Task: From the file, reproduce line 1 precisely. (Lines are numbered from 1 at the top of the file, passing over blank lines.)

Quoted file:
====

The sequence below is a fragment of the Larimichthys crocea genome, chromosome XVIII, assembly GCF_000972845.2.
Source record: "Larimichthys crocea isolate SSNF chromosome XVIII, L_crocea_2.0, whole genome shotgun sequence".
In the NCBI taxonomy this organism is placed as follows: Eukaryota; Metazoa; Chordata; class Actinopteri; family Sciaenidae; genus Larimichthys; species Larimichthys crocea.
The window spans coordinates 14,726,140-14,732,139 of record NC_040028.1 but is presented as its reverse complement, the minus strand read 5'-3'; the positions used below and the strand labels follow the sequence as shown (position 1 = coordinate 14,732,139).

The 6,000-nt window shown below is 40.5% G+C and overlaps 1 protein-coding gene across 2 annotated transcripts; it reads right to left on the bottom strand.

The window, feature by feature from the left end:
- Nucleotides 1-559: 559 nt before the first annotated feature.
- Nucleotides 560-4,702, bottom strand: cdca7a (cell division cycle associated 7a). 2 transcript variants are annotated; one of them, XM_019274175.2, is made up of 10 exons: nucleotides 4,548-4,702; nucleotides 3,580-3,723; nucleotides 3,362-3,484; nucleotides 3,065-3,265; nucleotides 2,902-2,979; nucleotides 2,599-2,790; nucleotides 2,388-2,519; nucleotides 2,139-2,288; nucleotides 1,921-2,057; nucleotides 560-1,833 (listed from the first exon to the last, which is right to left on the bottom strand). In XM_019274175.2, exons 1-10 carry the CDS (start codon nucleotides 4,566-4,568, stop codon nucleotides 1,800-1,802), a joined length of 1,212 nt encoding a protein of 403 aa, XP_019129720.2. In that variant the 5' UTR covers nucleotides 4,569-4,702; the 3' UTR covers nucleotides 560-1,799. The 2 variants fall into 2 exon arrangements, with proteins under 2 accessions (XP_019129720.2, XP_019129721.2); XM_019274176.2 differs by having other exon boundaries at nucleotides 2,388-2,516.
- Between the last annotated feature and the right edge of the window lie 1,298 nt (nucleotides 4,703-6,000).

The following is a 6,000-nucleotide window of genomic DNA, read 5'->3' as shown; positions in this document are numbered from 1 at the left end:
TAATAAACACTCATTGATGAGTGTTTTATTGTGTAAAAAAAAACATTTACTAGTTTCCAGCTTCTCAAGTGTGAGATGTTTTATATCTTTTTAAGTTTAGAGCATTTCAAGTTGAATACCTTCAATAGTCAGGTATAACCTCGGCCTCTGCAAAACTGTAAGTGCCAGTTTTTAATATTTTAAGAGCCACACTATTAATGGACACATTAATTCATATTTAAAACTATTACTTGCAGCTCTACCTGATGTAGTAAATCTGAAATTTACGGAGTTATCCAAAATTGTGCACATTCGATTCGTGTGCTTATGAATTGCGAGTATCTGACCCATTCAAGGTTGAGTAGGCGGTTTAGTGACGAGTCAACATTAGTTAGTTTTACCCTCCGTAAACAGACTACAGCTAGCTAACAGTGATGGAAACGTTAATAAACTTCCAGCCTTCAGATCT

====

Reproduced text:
The sequence below is a fragment of the Larimichthys crocea genome, chromosome XVIII, assembly GCF_000972845.2.